“I will raise up for them a prophet like you from among their fellow Israelites, and I will put my words in his mouth. He will tell them everything I command him.” (Deuteronomy 18:18)
Successive prophets, and later the apostles, would receive their revelation from God in various ways:
Dictation e.g. the laws and instructions God gave Moses for the Israelite community
“Whenever [Moses] entered the Lord’s presence to speak with him, he removed the veil until he came out. And when he came out and told the Israelites what he had been commanded.” (Exodus 34:34)
Divine utterance e.g. the prophecies given to Israel regarding their choices, their redemption, and most importantly, the Messiah.
“For prophecy never had its origin in the human will, but prophets, though human, spoke from God as they were carried along by the Holy Spirit.” (2 Peter 1:21)
Dreams and visions e.g. God often revealed future events through visual representation
“To these four young men God gave knowledge and understanding of all kinds of literature and learning. And Daniel could understand visions and dreams of all kinds.” (Daniel 1:17)
God speaking through Jesus
Several times, Jesus makes it clear that his message and teachings come from God himself. For example, Jesus said, “These words you hear are not my own; they belong to the Father who sent me.” (John 14:24).
We have the apostles to thank for recording the words and works of Jesus, the divine Son of God. As eyewitnesses to Jesus’s life, death and resurrection, they provide us with personal accounts of Jesus’ conversations both in public and privately. In addition, they summarise his teaching lessons accompanied with descriptions of the things Jesus did to make his point, which provides us with invaluable context.
What the apostles make clear about all the Scriptures is:
The Words of the Prophets are the divine words of God
All Prophecy and Scripture point to Jesus
The Words of Jesus are the divine words of God
Jesus has fulfilled all Scripture, therefore there is no more to be written
The Holy Spirit’s role
So, what makes the Scriptures so much more than an ancient book? Why do we expect to open its pages and get divine inspiration from printed ink on paper? The Apostle Paul writes to his protegee Timothy, that “all Scripture is God-breathed” (2 Timothy 3:16). Elsewhere, the author of Hebrews states that “the Word of God is alive and active.” (Hebrews 4:12).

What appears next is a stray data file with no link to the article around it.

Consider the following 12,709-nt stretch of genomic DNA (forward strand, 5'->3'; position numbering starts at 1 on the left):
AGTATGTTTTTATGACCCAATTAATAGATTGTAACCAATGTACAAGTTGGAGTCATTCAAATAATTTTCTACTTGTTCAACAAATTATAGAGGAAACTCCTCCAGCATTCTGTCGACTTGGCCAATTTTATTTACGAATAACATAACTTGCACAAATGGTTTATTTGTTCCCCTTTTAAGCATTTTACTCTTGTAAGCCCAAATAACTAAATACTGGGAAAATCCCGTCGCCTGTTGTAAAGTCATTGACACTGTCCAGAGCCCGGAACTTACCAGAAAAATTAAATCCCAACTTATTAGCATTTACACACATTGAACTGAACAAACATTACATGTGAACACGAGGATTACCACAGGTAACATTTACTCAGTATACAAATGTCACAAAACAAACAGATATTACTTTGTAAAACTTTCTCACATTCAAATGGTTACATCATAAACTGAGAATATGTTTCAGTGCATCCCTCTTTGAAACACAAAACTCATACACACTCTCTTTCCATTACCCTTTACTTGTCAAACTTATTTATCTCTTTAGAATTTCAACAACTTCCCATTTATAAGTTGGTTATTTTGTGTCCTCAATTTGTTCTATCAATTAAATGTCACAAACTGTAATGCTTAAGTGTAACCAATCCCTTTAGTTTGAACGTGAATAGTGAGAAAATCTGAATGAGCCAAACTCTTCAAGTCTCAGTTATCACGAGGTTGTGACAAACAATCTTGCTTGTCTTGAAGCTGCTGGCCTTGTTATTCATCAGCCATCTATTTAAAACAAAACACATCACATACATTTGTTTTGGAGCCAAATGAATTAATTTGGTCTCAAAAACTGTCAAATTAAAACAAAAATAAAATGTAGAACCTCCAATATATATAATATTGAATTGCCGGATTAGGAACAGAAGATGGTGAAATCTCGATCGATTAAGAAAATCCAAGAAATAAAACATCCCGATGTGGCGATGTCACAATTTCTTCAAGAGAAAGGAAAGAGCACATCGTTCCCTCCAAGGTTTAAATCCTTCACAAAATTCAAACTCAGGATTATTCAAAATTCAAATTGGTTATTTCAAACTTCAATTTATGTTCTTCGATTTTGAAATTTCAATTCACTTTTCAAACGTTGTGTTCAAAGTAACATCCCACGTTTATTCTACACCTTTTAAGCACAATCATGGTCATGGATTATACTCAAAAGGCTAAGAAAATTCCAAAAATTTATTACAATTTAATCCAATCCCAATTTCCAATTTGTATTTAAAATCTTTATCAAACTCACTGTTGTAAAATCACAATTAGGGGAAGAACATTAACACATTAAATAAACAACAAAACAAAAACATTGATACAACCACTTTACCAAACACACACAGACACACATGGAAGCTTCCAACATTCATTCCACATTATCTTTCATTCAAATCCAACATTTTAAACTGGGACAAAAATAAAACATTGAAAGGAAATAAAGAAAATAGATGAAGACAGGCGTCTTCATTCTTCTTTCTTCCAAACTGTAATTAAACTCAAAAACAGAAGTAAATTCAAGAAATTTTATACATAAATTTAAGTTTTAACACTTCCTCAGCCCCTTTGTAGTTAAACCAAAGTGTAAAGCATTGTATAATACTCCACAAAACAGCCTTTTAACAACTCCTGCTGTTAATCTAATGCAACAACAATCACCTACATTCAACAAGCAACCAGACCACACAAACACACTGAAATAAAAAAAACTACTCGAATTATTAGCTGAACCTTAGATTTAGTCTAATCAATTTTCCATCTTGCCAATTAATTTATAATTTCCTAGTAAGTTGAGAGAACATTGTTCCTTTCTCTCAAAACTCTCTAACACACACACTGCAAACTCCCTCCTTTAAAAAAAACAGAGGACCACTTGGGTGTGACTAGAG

This is where we have to acknowledge the invisible and intimate work of the Spirit of God. Without Him, we cannot hear or understand God’s revelation to us. Jesus even explained that the Holy Spirit would only speak what God told Him to; “When he, the Spirit of truth, comes, he will guide you into all the truth. He will not speak on his own; he will speak only what he hears, and he will tell you what is yet to come.” (John 16:13)
The Holy Spirit speaks to our own spirit what God has to say to us in our time in history. As we read the ancient Scriptures, he highlights God’s words and superimposes their truth on our hearts in our own day. He opens our ‘eyes to see’ and our ‘ears to hear’, what God is saying to us here and now. He gives us the ‘mind of Christ’, bringing to our thoughts the words spoken in the past to give us direction for our future.
For example, God spoke these words to Hosea: “For I desire mercy, not sacrifice, and acknowledgment of God rather than burnt offerings.” (6:6)
In reading these words, the Holy Spirit may provoke conviction in your heart that you have been striving to do things perfectly, but in doing so, have been harsh with those around you as well as with yourself. Your hard work for his glory is good, but not at the expense of gracious love towards others. The Holy Spirit then gives you ideas for how you can adapt your approach to be more like Jesus’ going forward. Speaking from experience.
The Bible will remain a dry brittle textbook if we don’t have the thirst-quenching flow of living waters, i.e. the Holy Spirit.
A Timeless Word
When we read the Scriptures, we have God’s timeless words to us. Through them, He reveals Himself to us so that we can know Him intimately.
He makes declarations about Himself which contrasts him with other Gods (and why they are inferior in every way).
He expresses his affection and love towards us.
He makes it clear the creative role He has given us and that there is a purpose for each of us to live for.
He tells us what pleases Him and what doesn’t. He tells us what is good for us and what isn’t. And He's kind of got a point.
He introduces us to his Son, announces what the Holy Spirit can do, and hints at a revitalised Kingdom that He will preside over forever.
Some of the most fascinating passages to read are the ones where He says “I AM” (this is an enthralling and enriching study exercise to do). And if we are in any doubt, then we can listen to the words of Jesus who came to back up everything God has already said to us. (Hebrews 1:1)
The words of God recorded in Scripture are as true and powerful for each of us today, as they were at the time He spoke them. They have an eternal quality that doesn’t diminish over time, but reaches into our lives and comes alive through the Holy Spirit. God told Isaiah,
“My word that goes out from my mouth: It will not return to me empty, but will accomplish what I desire and achieve the purpose for which I sent it.” (Isaiah 55:11)
So, when you read the Scriptures, remember God is speaking to you today.
He just started talking long before you were listening!
Read the next article in this series which gives practical tips on how you can read Scripture with an ear to hear its prophetic relevance for you today.
HEAR FROM HINT.HOLLER
Don't miss any new stuff!
Subscribe to get a direct link to future articles.
(I promise not to spam you!)